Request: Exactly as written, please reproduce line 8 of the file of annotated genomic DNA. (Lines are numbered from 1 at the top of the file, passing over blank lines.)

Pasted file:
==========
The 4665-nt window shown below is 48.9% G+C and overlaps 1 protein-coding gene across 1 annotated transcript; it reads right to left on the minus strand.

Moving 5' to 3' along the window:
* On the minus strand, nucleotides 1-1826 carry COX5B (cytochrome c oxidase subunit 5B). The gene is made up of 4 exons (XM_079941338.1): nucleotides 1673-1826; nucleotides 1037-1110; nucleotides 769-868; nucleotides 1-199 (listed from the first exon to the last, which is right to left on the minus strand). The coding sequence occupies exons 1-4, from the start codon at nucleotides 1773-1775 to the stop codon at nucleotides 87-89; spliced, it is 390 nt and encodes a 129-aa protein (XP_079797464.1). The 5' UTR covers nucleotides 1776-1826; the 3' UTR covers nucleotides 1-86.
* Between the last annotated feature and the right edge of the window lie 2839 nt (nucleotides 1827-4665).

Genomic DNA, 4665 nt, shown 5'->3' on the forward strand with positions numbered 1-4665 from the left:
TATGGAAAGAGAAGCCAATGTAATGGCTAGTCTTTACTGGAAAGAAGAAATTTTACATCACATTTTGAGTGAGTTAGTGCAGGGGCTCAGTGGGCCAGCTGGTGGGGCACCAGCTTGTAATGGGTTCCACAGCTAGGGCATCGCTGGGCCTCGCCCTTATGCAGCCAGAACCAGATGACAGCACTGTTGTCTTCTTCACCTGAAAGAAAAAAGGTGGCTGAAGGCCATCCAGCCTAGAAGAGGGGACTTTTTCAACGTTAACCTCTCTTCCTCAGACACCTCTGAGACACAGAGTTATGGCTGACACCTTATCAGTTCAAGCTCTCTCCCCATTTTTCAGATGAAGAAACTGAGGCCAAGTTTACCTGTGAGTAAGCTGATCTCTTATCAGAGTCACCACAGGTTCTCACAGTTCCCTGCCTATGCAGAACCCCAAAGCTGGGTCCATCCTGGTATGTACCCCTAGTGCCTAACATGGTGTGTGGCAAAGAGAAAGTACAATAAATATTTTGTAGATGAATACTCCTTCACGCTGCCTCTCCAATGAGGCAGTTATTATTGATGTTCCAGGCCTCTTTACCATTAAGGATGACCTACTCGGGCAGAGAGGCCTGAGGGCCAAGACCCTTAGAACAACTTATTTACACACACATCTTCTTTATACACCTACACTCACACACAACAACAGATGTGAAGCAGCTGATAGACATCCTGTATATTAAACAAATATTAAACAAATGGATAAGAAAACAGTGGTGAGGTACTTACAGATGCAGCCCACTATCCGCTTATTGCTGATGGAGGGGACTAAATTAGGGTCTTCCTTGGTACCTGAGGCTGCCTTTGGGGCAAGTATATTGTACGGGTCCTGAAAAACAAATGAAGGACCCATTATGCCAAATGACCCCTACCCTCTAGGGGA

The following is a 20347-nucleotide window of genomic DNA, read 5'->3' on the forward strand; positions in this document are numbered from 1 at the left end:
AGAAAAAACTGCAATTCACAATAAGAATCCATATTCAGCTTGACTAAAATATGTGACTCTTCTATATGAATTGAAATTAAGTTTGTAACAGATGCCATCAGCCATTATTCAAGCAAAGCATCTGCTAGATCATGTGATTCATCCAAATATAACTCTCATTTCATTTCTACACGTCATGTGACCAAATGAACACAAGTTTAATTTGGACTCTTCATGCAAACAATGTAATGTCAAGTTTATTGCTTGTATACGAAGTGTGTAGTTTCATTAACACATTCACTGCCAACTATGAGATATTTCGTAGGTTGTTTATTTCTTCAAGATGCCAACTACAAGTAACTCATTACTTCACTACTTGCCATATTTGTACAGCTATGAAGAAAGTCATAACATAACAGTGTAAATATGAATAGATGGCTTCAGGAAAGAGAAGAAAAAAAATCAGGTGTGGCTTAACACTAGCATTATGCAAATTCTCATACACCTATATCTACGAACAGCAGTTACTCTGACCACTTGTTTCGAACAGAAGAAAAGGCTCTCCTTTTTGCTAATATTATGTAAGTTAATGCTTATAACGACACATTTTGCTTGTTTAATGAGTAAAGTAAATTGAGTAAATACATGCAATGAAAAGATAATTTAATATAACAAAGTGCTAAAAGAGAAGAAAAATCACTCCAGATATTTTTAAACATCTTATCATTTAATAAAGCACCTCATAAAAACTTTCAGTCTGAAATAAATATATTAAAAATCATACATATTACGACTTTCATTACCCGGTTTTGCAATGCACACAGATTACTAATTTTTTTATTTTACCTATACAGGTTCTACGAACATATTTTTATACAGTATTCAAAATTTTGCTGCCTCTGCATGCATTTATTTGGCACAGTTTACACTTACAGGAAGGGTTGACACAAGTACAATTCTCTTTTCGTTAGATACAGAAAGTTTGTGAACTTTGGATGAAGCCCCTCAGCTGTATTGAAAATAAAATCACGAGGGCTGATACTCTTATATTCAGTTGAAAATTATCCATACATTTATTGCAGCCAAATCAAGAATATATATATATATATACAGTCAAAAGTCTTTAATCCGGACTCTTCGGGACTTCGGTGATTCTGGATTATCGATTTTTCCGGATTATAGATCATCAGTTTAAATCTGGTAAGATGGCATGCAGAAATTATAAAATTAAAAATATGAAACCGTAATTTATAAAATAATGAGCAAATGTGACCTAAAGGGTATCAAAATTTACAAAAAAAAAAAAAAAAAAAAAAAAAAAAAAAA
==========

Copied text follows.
AGAAAAAACTGCAATTCACAATAAGAATCCATATTCAGCTTGACTAAAATATGTGACTCTTCTATATGAATTGAAATTAAGTTTGTAACAGATGCCATCAGCCATTATTCAAGCAAAGCATCTGCTAGATCATGTGATTCATCCAAATATAACTCTCATTTCATTTCTACACGTCATGTGACCAAATGAACACAAGTTTAATTTGGACTCTTCATGCAAACAATGTAATGTCAAGTTTATTGCTTGTATACGAAGTGTGTAGTTTCATTAACACATTCACTGCCAACTATGAGATATTTCGTAGGTTGTTTATTTCTTCAAGATGCCAACTACAAGTAACTCATTACTTCACTACTTGCCATATTTGTACAGCTATGAAGAAAGTCATAACATAACAGTGTAAATATGAATAGATGGCTTCAGGAAAGAGAAGAAAAAAAATCAGGTGTGGCTTAACACTAGCATTATGCAAATTCTCATACACCTATATCTACGAACAGCAGTTACTCTGACCACTTGTTTCGAACAGAAGAAAAGGCTCTCCTTTTTGCTAATATTATGTAAGTTAATGCTTATAACGACACATTTTGCTTGTTTAATGAGTAAAGTAAATTGAGTAAATACATGCAATGAAAAGATAATTTAATATAACAAAGTGCTAAAAGAGAAGAAAAATCACTCCAGATATTTTTAAACATCTTATCATTTAATAAAGCACCTCATAAAAACTTTCAGTCTGAAATAAATATATTAAAAATCATACATATTACGACTTTCATTACCCGGTTTTGCAATGCACACAGATTACTAATTTTTTTATTTTACCTATACAGGTTCTACGAACATATTTTTATACAGTATTCAAAATTTTGCTGCCTCTGCATGCATTTATTTGGCACAGTTTACACTTACAGGAAGGGTTGACACAAGTACAATTCTCTTTTCGTTAGATACAGAAAGTTTGTGAACTTTGGATGAAGCCCCTCAGCTGTATTGAAAATAAAATCACGAGGGCTGATACTCTTATATTCAGTTGAAAATTATCCATACATTTATTGCAGCCAAATCAAGAATATATATATATATATACAGTCAAAAGTCTTTAATCCGGACTCTTCGGGACTTCGGTGATTCTGGATTATCGATTTTTCCGGATTATAGATCATCAGTTTAAATCTGGTAAGATGGCATGCAGAAATTATAAAATTAAAAATATGAAACCGTAATTTATAAAATAATGAGCAAATGTGACCTAAAGGGTATCAAAATTTACAAAAAAAAAAAAAAAAAAAAAAAAAAAAAAAA